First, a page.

Hamish McDouall says the almost $14,000 Whanganui District Council has spent livestreaming meetings is "the price an open democratic system".

And the Whanganui mayor doesn't think many would want to go back to the old way.

The council began livestreaming its full council meetings and major submission hearings in November 2016.

At the time McDouall said: "we hope this tool will get more people engaged with the democratic process and for those who would not normally attend a council meeting, it will provide a great insight".

Advertisement

In the almost two years since, 23 meetings have been broadcast at a cost to ratepayers of $13,251.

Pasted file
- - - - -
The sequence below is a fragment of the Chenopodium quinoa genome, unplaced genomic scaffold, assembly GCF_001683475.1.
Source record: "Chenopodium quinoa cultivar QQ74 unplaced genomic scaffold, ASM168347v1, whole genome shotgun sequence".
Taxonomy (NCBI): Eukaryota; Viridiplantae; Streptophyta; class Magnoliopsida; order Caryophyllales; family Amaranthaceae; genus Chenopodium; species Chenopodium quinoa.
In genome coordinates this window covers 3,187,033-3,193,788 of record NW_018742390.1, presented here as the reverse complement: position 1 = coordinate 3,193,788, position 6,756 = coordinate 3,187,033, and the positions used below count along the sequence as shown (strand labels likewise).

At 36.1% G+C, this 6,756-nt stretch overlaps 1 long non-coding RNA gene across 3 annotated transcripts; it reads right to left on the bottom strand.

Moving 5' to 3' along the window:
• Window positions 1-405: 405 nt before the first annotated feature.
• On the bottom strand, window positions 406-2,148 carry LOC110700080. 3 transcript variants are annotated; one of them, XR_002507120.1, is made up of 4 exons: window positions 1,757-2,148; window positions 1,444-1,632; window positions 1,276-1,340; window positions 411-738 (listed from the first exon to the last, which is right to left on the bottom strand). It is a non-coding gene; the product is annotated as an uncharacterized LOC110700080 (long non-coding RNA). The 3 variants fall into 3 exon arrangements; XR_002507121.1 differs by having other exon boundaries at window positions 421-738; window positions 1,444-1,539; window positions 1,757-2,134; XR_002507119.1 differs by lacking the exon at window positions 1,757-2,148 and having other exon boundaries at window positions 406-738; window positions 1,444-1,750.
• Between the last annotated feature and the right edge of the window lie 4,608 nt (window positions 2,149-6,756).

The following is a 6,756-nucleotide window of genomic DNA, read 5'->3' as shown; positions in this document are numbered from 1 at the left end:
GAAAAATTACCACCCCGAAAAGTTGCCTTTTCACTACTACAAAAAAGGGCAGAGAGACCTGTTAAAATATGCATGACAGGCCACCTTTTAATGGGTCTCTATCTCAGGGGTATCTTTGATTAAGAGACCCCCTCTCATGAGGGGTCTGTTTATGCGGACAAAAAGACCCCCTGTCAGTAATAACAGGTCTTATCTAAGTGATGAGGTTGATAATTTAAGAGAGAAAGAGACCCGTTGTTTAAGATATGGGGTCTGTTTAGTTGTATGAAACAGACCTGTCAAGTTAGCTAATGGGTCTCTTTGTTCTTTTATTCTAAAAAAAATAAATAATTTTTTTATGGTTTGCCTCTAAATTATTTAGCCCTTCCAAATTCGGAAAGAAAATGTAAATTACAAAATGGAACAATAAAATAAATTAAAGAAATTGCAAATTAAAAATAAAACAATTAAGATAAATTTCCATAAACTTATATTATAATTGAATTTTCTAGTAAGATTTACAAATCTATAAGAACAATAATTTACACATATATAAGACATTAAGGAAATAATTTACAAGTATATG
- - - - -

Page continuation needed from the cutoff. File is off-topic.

An average meeting gets about 2500 Facebook views but it is hard to know how many people are actually watching and for how long.

However, McDouall said anecdotal evidence suggested people were watching, even some from overseas.

"It's noticeable, particularly now that we've migrated to livestreaming it on Facebook, there is quite a bit of feedback occurring at the time," he said.

"A lot of people have told me they tune in either at the time or later in the evening."

McDouall also thought councillors' behaviour had been better too, knowing the world was watching.

"I think it's been good both for the community to see how decisions are made," he said.

"Even just as a passive observer. To me that's very precious.

"I'm always on the lookout for ways to improve democracy and the way we do things and I don't think many people would want to go back."

McDouall said costs has come down as the production became more efficient over time with now just two cameras and one director running the show.

"We've kind of got it pretty skinny."

McDouall said there was potential for the savings to open up more meetings to being filmed in the future.